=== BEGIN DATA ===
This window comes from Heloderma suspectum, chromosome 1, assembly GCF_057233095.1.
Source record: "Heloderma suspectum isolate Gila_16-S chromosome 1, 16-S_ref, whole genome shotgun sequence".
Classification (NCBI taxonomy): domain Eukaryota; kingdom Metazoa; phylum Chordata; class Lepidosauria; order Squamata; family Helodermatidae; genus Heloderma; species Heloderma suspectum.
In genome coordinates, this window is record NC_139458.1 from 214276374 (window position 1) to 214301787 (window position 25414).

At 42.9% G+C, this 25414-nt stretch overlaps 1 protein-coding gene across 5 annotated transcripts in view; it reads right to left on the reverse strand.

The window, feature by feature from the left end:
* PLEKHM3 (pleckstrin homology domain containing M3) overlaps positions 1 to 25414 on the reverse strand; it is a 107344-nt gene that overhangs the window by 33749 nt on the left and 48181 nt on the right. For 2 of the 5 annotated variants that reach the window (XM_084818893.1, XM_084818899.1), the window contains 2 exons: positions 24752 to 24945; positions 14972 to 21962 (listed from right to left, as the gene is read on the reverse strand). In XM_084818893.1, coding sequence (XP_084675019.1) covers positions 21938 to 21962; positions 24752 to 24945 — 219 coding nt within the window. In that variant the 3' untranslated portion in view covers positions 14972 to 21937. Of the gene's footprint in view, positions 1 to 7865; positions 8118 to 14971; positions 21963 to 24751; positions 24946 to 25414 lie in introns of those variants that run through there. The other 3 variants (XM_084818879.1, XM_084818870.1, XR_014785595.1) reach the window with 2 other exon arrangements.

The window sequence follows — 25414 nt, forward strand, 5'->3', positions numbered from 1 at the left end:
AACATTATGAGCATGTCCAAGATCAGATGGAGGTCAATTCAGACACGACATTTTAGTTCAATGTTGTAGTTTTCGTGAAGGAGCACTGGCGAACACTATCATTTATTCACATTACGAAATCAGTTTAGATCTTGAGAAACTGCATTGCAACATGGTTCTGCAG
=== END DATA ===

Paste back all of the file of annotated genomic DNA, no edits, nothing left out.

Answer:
This window comes from Heloderma suspectum, chromosome 1, assembly GCF_057233095.1.
Source record: "Heloderma suspectum isolate Gila_16-S chromosome 1, 16-S_ref, whole genome shotgun sequence".
Classification (NCBI taxonomy): domain Eukaryota; kingdom Metazoa; phylum Chordata; class Lepidosauria; order Squamata; family Helodermatidae; genus Heloderma; species Heloderma suspectum.
In genome coordinates, this window is record NC_139458.1 from 214276374 (window position 1) to 214301787 (window position 25414).

At 42.9% G+C, this 25414-nt stretch overlaps 1 protein-coding gene across 5 annotated transcripts in view; it reads right to left on the reverse strand.

The window, feature by feature from the left end:
* PLEKHM3 (pleckstrin homology domain containing M3) overlaps positions 1 to 25414 on the reverse strand; it is a 107344-nt gene that overhangs the window by 33749 nt on the left and 48181 nt on the right. For 2 of the 5 annotated variants that reach the window (XM_084818893.1, XM_084818899.1), the window contains 2 exons: positions 24752 to 24945; positions 14972 to 21962 (listed from right to left, as the gene is read on the reverse strand). In XM_084818893.1, coding sequence (XP_084675019.1) covers positions 21938 to 21962; positions 24752 to 24945 — 219 coding nt within the window. In that variant the 3' untranslated portion in view covers positions 14972 to 21937. Of the gene's footprint in view, positions 1 to 7865; positions 8118 to 14971; positions 21963 to 24751; positions 24946 to 25414 lie in introns of those variants that run through there. The other 3 variants (XM_084818879.1, XM_084818870.1, XR_014785595.1) reach the window with 2 other exon arrangements.

The window sequence follows — 25414 nt, forward strand, 5'->3', positions numbered from 1 at the left end:
AACATTATGAGCATGTCCAAGATCAGATGGAGGTCAATTCAGACACGACATTTTAGTTCAATGTTGTAGTTTTCGTGAAGGAGCACTGGCGAACACTATCATTTATTCACATTACGAAATCAGTTTAGATCTTGAGAAACTGCATTGCAACATGGTTCTGCAG